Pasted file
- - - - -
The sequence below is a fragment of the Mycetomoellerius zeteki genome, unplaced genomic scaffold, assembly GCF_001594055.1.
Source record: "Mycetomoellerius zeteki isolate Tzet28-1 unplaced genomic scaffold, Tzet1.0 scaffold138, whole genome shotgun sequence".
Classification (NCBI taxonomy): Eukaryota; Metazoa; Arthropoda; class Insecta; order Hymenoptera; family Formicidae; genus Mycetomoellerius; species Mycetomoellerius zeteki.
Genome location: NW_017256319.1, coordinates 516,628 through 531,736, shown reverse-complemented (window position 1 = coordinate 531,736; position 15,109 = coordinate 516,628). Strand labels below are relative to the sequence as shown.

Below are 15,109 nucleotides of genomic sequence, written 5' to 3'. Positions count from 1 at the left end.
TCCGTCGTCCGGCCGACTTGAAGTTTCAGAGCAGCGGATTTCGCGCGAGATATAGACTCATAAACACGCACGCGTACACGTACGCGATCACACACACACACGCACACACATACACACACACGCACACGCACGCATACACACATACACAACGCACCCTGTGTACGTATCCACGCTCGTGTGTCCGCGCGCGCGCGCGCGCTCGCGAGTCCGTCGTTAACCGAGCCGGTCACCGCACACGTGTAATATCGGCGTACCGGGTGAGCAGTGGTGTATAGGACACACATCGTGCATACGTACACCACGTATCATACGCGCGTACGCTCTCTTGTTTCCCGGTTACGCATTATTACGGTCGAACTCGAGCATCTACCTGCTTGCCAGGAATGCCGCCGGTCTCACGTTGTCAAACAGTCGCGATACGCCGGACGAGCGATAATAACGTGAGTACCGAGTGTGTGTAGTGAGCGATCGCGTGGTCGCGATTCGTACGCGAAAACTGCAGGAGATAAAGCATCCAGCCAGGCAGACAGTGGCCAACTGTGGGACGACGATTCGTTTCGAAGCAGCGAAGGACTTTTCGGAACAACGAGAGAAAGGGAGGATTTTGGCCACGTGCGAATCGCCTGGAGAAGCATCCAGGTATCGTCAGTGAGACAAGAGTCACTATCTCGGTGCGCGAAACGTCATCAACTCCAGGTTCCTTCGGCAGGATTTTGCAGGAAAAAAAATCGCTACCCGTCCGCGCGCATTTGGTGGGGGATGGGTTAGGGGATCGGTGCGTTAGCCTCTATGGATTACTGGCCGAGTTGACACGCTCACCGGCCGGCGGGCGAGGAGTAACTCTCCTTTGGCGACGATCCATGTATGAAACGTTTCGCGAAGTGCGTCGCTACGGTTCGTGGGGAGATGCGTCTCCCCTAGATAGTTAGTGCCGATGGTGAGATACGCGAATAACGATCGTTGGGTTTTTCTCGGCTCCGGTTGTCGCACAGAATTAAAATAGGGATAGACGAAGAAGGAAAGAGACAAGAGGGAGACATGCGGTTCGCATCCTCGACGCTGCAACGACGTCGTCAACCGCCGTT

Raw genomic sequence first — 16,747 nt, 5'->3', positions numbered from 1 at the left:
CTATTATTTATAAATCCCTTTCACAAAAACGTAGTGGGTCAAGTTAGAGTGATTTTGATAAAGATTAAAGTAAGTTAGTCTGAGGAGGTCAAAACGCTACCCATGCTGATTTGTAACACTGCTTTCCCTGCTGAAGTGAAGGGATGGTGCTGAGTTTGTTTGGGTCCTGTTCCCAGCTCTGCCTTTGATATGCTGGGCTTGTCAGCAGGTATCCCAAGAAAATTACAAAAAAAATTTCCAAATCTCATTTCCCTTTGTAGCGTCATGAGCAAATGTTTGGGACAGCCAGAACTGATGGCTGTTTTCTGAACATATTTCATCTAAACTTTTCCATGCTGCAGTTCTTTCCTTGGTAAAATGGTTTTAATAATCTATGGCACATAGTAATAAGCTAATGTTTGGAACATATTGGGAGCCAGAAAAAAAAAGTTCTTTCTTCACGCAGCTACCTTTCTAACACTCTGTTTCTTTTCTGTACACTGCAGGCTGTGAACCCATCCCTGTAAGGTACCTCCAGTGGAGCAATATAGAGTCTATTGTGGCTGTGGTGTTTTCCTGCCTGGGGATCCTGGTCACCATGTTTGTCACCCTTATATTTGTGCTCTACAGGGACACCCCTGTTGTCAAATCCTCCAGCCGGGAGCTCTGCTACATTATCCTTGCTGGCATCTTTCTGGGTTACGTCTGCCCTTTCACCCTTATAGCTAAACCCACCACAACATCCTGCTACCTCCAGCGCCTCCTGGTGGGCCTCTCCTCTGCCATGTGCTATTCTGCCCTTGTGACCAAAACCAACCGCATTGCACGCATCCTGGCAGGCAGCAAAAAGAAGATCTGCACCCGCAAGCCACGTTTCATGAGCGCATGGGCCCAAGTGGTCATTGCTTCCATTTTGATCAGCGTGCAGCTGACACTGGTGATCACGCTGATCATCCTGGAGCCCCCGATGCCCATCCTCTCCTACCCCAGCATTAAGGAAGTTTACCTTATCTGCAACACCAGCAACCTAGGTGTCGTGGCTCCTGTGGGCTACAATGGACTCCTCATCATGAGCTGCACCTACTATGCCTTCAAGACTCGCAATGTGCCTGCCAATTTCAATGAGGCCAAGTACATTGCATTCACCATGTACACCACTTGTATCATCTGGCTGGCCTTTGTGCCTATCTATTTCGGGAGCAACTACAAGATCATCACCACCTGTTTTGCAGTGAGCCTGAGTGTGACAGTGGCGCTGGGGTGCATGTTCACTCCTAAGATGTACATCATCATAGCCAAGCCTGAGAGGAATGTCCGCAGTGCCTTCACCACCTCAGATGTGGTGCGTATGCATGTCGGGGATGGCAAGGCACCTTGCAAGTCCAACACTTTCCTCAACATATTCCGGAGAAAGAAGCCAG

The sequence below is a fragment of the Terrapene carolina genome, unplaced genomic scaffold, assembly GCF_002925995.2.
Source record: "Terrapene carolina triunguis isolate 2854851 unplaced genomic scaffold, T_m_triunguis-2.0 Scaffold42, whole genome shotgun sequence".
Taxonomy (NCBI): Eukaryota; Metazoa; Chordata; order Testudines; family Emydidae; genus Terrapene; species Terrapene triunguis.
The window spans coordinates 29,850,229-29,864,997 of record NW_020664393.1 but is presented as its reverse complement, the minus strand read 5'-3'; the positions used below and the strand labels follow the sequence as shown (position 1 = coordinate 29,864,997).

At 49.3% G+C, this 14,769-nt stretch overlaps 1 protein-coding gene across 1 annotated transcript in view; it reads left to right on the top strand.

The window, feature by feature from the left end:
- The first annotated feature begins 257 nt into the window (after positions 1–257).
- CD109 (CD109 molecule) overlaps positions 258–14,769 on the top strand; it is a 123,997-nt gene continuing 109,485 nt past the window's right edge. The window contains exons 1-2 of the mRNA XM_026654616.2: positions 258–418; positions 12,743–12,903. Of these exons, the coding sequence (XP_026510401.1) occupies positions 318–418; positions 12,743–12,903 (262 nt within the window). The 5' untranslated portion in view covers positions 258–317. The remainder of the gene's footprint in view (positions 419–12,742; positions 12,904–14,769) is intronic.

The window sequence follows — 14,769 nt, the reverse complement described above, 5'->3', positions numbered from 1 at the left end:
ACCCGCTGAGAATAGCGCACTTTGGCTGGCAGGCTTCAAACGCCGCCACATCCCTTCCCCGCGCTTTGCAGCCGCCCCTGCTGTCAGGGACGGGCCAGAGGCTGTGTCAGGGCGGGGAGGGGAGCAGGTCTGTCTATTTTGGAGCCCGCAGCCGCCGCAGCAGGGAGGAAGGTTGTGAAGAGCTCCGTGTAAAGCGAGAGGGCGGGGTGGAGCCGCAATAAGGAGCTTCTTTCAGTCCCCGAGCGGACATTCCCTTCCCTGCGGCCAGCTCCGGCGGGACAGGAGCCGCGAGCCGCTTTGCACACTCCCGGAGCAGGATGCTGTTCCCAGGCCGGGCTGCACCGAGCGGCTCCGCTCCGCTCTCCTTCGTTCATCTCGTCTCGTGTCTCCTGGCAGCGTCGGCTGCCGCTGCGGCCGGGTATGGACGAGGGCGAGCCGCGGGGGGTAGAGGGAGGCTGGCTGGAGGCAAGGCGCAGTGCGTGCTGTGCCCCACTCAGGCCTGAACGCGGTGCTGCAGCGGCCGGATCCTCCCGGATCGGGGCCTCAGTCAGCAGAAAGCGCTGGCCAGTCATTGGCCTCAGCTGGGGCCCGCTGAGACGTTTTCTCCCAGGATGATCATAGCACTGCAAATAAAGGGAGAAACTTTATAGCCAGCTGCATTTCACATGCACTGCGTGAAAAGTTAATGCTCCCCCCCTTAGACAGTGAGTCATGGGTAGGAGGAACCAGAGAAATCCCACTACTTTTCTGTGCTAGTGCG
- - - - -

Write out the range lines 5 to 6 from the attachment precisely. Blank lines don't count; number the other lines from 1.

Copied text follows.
Below are 15,109 nucleotides of genomic sequence, written 5' to 3'. Positions count from 1 at the left end.
TCCGTCGTCCGGCCGACTTGAAGTTTCAGAGCAGCGGATTTCGCGCGAGATATAGACTCATAAACACGCACGCGTACACGTACGCGATCACACACACACACGCACACACATACACACACACGCACACGCACGCATACACACATACACAACGCACCCTGTGTACGTATCCACGCTCGTGTGTCCGCGCGCGCGCGCGCGCTCGCGAGTCCGTCGTTAACCGAGCCGGTCACCGCACACGTGTAATATCGGCGTACCGGGTGAGCAGTGGTGTATAGGACACACATCGTGCATACGTACACCACGTATCATACGCGCGTACGCTCTCTTGTTTCCCGGTTACGCATTATTACGGTCGAACTCGAGCATCTACCTGCTTGCCAGGAATGCCGCCGGTCTCACGTTGTCAAACAGTCGCGATACGCCGGACGAGCGATAATAACGTGAGTACCGAGTGTGTGTAGTGAGCGATCGCGTGGTCGCGATTCGTACGCGAAAACTGCAGGAGATAAAGCATCCAGCCAGGCAGACAGTGGCCAACTGTGGGACGACGATTCGTTTCGAAGCAGCGAAGGACTTTTCGGAACAACGAGAGAAAGGGAGGATTTTGGCCACGTGCGAATCGCCTGGAGAAGCATCCAGGTATCGTCAGTGAGACAAGAGTCACTATCTCGGTGCGCGAAACGTCATCAACTCCAGGTTCCTTCGGCAGGATTTTGCAGGAAAAAAAATCGCTACCCGTCCGCGCGCATTTGGTGGGGGATGGGTTAGGGGATCGGTGCGTTAGCCTCTATGGATTACTGGCCGAGTTGACACGCTCACCGGCCGGCGGGCGAGGAGTAACTCTCCTTTGGCGACGATCCATGTATGAAACGTTTCGCGAAGTGCGTCGCTACGGTTCGTGGGGAGATGCGTCTCCCCTAGATAGTTAGTGCCGATGGTGAGATACGCGAATAACGATCGTTGGGTTTTTCTCGGCTCCGGTTGTCGCACAGAATTAAAATAGGGATAGACGAAGAAGGAAAGAGACAAGAGGGAGACATGCGGTTCGCATCCTCGACGCTGCAACGACGTCGTCAACCGCCGTT